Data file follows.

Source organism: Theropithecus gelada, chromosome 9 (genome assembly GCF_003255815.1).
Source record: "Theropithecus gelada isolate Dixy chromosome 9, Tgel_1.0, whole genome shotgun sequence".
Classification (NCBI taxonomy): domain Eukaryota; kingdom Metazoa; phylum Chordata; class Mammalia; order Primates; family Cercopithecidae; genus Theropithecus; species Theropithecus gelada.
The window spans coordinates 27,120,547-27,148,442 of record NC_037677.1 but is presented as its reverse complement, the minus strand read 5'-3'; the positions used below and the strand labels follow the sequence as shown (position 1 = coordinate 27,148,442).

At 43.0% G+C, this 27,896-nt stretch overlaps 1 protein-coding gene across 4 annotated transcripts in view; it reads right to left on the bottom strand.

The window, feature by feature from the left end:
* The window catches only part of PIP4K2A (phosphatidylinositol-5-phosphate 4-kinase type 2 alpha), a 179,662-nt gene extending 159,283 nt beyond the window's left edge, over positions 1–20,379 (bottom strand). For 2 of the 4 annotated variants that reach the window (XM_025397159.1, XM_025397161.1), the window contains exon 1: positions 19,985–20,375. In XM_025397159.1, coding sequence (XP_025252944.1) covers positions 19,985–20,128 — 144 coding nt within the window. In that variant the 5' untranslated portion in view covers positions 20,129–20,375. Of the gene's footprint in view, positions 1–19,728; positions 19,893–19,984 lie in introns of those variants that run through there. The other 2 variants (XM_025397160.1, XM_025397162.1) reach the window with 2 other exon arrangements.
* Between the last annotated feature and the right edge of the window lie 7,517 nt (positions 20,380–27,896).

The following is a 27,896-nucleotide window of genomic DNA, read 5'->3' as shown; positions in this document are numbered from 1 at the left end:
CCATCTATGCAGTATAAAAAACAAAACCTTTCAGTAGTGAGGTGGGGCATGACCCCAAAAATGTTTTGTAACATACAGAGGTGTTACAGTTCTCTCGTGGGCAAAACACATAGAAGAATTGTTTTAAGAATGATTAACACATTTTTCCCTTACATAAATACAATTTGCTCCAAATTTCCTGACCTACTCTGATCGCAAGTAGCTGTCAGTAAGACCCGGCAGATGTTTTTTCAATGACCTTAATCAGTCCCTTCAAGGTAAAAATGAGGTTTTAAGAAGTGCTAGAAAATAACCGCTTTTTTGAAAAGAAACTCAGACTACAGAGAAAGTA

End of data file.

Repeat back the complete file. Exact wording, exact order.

Source organism: Theropithecus gelada, chromosome 9 (genome assembly GCF_003255815.1).
Source record: "Theropithecus gelada isolate Dixy chromosome 9, Tgel_1.0, whole genome shotgun sequence".
Classification (NCBI taxonomy): domain Eukaryota; kingdom Metazoa; phylum Chordata; class Mammalia; order Primates; family Cercopithecidae; genus Theropithecus; species Theropithecus gelada.
The window spans coordinates 27,120,547-27,148,442 of record NC_037677.1 but is presented as its reverse complement, the minus strand read 5'-3'; the positions used below and the strand labels follow the sequence as shown (position 1 = coordinate 27,148,442).

At 43.0% G+C, this 27,896-nt stretch overlaps 1 protein-coding gene across 4 annotated transcripts in view; it reads right to left on the bottom strand.

The window, feature by feature from the left end:
* The window catches only part of PIP4K2A (phosphatidylinositol-5-phosphate 4-kinase type 2 alpha), a 179,662-nt gene extending 159,283 nt beyond the window's left edge, over positions 1–20,379 (bottom strand). For 2 of the 4 annotated variants that reach the window (XM_025397159.1, XM_025397161.1), the window contains exon 1: positions 19,985–20,375. In XM_025397159.1, coding sequence (XP_025252944.1) covers positions 19,985–20,128 — 144 coding nt within the window. In that variant the 5' untranslated portion in view covers positions 20,129–20,375. Of the gene's footprint in view, positions 1–19,728; positions 19,893–19,984 lie in introns of those variants that run through there. The other 2 variants (XM_025397160.1, XM_025397162.1) reach the window with 2 other exon arrangements.
* Between the last annotated feature and the right edge of the window lie 7,517 nt (positions 20,380–27,896).

The following is a 27,896-nucleotide window of genomic DNA, read 5'->3' as shown; positions in this document are numbered from 1 at the left end:
CCATCTATGCAGTATAAAAAACAAAACCTTTCAGTAGTGAGGTGGGGCATGACCCCAAAAATGTTTTGTAACATACAGAGGTGTTACAGTTCTCTCGTGGGCAAAACACATAGAAGAATTGTTTTAAGAATGATTAACACATTTTTCCCTTACATAAATACAATTTGCTCCAAATTTCCTGACCTACTCTGATCGCAAGTAGCTGTCAGTAAGACCCGGCAGATGTTTTTTCAATGACCTTAATCAGTCCCTTCAAGGTAAAAATGAGGTTTTAAGAAGTGCTAGAAAATAACCGCTTTTTTGAAAAGAAACTCAGACTACAGAGAAAGTA